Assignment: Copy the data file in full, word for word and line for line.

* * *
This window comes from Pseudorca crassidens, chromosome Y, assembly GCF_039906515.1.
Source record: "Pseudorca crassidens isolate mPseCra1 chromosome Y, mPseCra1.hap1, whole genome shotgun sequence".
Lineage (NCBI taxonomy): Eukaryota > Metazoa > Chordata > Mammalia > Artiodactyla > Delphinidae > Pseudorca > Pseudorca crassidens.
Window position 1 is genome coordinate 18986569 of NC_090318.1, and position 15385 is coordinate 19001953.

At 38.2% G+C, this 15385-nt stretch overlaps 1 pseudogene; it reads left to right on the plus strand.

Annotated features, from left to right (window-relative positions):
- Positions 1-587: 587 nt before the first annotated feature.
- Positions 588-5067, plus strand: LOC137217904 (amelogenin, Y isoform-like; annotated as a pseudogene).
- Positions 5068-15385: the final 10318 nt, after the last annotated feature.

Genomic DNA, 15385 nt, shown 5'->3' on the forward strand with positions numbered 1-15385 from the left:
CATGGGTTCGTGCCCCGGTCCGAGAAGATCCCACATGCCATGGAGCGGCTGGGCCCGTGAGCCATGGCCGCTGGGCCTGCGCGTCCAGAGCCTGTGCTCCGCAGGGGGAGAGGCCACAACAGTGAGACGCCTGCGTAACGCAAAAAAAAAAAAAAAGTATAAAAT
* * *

This window comes from Pseudorca crassidens, chromosome Y, assembly GCF_039906515.1.
Source record: "Pseudorca crassidens isolate mPseCra1 chromosome Y, mPseCra1.hap1, whole genome shotgun sequence".
Lineage (NCBI taxonomy): Eukaryota > Metazoa > Chordata > Mammalia > Artiodactyla > Delphinidae > Pseudorca > Pseudorca crassidens.
Window position 1 is genome coordinate 18986569 of NC_090318.1, and position 15385 is coordinate 19001953.

At 38.2% G+C, this 15385-nt stretch overlaps 1 pseudogene; it reads left to right on the plus strand.

Annotated features, from left to right (window-relative positions):
- Positions 1-587: 587 nt before the first annotated feature.
- Positions 588-5067, plus strand: LOC137217904 (amelogenin, Y isoform-like; annotated as a pseudogene).
- Positions 5068-15385: the final 10318 nt, after the last annotated feature.

Genomic DNA, 15385 nt, shown 5'->3' on the forward strand with positions numbered 1-15385 from the left:
CATGGGTTCGTGCCCCGGTCCGAGAAGATCCCACATGCCATGGAGCGGCTGGGCCCGTGAGCCATGGCCGCTGGGCCTGCGCGTCCAGAGCCTGTGCTCCGCAGGGGGAGAGGCCACAACAGTGAGACGCCTGCGTAACGCAAAAAAAAAAAAAAAGTATAAAAT